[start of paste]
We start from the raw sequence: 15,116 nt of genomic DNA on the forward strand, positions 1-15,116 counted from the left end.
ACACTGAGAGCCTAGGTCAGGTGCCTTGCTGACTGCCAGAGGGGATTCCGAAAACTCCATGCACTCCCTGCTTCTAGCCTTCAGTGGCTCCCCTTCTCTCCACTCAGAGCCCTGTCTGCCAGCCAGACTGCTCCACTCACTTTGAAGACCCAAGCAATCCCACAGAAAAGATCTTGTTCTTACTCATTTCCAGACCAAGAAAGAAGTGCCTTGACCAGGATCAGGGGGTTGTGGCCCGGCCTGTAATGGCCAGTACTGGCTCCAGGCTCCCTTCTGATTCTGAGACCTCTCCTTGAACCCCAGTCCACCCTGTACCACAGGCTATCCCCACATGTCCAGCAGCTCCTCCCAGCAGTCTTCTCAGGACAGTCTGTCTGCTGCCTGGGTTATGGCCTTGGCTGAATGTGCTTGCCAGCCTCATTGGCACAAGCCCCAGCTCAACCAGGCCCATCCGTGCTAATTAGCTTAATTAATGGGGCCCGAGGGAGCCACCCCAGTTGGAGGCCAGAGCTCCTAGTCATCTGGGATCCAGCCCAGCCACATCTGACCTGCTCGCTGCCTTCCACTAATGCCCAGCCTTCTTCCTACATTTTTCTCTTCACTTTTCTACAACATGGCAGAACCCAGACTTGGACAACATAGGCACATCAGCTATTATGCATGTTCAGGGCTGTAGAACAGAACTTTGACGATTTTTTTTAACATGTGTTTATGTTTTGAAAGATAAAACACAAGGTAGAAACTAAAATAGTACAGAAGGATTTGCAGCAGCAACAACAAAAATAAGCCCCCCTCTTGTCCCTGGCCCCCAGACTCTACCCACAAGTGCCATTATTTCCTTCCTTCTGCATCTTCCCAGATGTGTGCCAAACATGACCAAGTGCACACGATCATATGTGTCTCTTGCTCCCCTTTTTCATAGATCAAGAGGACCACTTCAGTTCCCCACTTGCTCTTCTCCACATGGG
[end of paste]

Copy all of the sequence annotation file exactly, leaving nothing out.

We start from the raw sequence: 15,116 nt of genomic DNA on the forward strand, positions 1-15,116 counted from the left end.
ACACTGAGAGCCTAGGTCAGGTGCCTTGCTGACTGCCAGAGGGGATTCCGAAAACTCCATGCACTCCCTGCTTCTAGCCTTCAGTGGCTCCCCTTCTCTCCACTCAGAGCCCTGTCTGCCAGCCAGACTGCTCCACTCACTTTGAAGACCCAAGCAATCCCACAGAAAAGATCTTGTTCTTACTCATTTCCAGACCAAGAAAGAAGTGCCTTGACCAGGATCAGGGGGTTGTGGCCCGGCCTGTAATGGCCAGTACTGGCTCCAGGCTCCCTTCTGATTCTGAGACCTCTCCTTGAACCCCAGTCCACCCTGTACCACAGGCTATCCCCACATGTCCAGCAGCTCCTCCCAGCAGTCTTCTCAGGACAGTCTGTCTGCTGCCTGGGTTATGGCCTTGGCTGAATGTGCTTGCCAGCCTCATTGGCACAAGCCCCAGCTCAACCAGGCCCATCCGTGCTAATTAGCTTAATTAATGGGGCCCGAGGGAGCCACCCCAGTTGGAGGCCAGAGCTCCTAGTCATCTGGGATCCAGCCCAGCCACATCTGACCTGCTCGCTGCCTTCCACTAATGCCCAGCCTTCTTCCTACATTTTTCTCTTCACTTTTCTACAACATGGCAGAACCCAGACTTGGACAACATAGGCACATCAGCTATTATGCATGTTCAGGGCTGTAGAACAGAACTTTGACGATTTTTTTTAACATGTGTTTATGTTTTGAAAGATAAAACACAAGGTAGAAACTAAAATAGTACAGAAGGATTTGCAGCAGCAACAACAAAAATAAGCCCCCCTCTTGTCCCTGGCCCCCAGACTCTACCCACAAGTGCCATTATTTCCTTCCTTCTGCATCTTCCCAGATGTGTGCCAAACATGACCAAGTGCACACGATCATATGTGTCTCTTGCTCCCCTTTTTCATAGATCAAGAGGACCACTTCAGTTCCCCACTTGCTCTTCTCCACATGGG